During the 17th century’s constitutional battles, the Petition of Right (1628) relied on Magna Carta as its legal foundation, laying forth the subject’s rights and liberties, including freedom from arbitrary detention and punishment. The Bill of Rights (1689) established Parliament’s supremacy over the monarch’s prerogatives, providing for the regular meetings of Parliament, free elections to the Commons, free speech in parliamentary debates, and some basic human rights, most notably the right to be free from cruel or unusual punishment
(ii) Acts of Parliament
British parliament, over the period, has passed the laws dealing with constitutional matters which are now the part and parcel of the constitution. Following are the examples of the Statutes enacted by parliament which deals with constitutional matters.
The Act of Habeas Corpus (1679) which says that a person who is imprisoned without legal justification must be produced before a court of law.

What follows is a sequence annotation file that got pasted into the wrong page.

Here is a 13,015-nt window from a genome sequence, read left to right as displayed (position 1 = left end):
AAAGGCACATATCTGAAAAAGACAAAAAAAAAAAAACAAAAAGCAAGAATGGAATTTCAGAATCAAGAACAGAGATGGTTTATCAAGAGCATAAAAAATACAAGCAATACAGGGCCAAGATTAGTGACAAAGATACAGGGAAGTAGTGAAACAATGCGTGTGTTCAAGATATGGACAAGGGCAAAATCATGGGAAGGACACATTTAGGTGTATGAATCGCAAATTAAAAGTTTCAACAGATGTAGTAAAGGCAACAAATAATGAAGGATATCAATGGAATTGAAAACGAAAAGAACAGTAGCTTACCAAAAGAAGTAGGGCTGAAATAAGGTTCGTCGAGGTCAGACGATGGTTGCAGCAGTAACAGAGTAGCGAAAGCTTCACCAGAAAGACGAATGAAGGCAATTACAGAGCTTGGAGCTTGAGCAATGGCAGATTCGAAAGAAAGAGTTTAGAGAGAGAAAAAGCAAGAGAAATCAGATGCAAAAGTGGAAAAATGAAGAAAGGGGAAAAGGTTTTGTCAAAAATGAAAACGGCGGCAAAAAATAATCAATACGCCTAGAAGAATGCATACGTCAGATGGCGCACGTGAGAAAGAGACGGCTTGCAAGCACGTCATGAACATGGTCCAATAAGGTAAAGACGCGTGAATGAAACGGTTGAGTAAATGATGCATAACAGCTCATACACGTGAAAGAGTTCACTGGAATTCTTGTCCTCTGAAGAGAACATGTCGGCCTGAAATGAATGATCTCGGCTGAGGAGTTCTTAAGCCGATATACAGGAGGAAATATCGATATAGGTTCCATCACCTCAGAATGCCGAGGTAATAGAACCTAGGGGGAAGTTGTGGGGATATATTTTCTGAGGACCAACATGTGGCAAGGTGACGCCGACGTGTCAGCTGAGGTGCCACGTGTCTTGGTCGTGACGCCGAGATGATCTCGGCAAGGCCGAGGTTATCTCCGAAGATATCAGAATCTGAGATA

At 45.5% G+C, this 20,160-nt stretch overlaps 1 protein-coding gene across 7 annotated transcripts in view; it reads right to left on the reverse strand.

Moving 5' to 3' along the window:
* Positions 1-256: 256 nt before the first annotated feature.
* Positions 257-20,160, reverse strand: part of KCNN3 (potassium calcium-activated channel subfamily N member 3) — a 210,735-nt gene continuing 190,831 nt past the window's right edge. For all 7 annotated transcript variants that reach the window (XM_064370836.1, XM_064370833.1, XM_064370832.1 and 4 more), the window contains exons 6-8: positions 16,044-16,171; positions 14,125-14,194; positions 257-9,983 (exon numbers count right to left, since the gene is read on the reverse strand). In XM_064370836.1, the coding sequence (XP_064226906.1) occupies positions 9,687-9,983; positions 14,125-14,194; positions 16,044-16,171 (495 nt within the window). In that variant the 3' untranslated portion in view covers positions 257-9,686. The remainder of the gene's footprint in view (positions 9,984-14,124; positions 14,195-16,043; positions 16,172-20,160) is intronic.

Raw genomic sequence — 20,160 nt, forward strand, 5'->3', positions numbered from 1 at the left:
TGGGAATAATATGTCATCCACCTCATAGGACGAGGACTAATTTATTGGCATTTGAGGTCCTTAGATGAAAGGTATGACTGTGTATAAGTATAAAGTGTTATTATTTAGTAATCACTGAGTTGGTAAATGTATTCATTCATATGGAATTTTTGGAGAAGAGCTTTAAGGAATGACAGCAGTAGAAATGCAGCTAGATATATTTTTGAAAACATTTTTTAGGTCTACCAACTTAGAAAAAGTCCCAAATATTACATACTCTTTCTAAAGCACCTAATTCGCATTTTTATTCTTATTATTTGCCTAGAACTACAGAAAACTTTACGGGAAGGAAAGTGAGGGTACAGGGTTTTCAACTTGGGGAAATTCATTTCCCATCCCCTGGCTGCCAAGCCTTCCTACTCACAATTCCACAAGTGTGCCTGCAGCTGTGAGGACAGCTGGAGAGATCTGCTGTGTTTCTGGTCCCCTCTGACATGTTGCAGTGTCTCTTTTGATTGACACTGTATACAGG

The Act of Settlement (1701) which governs succession to the Crown, and established the vital principle of judicial independence.
The Acts of Union in 1707, which giving legal shape to the Treaty of Union between England and Scotland, signed in 1706 unified England, Wales, and Scotland. Similarly the Acts of Union, 1801, merged the Northern Ireland into UK.
The Parliament Acts (1911–1949) which regulate the powers the Houses and House of Lords.
The European Communities Act (1972) making the UK a legal partner in the European Union.
The Scottish, Welsh, and Northern Ireland Devolution Acts of 1998, which established separate executive and legislative bodies for each of the three Britain’s nations.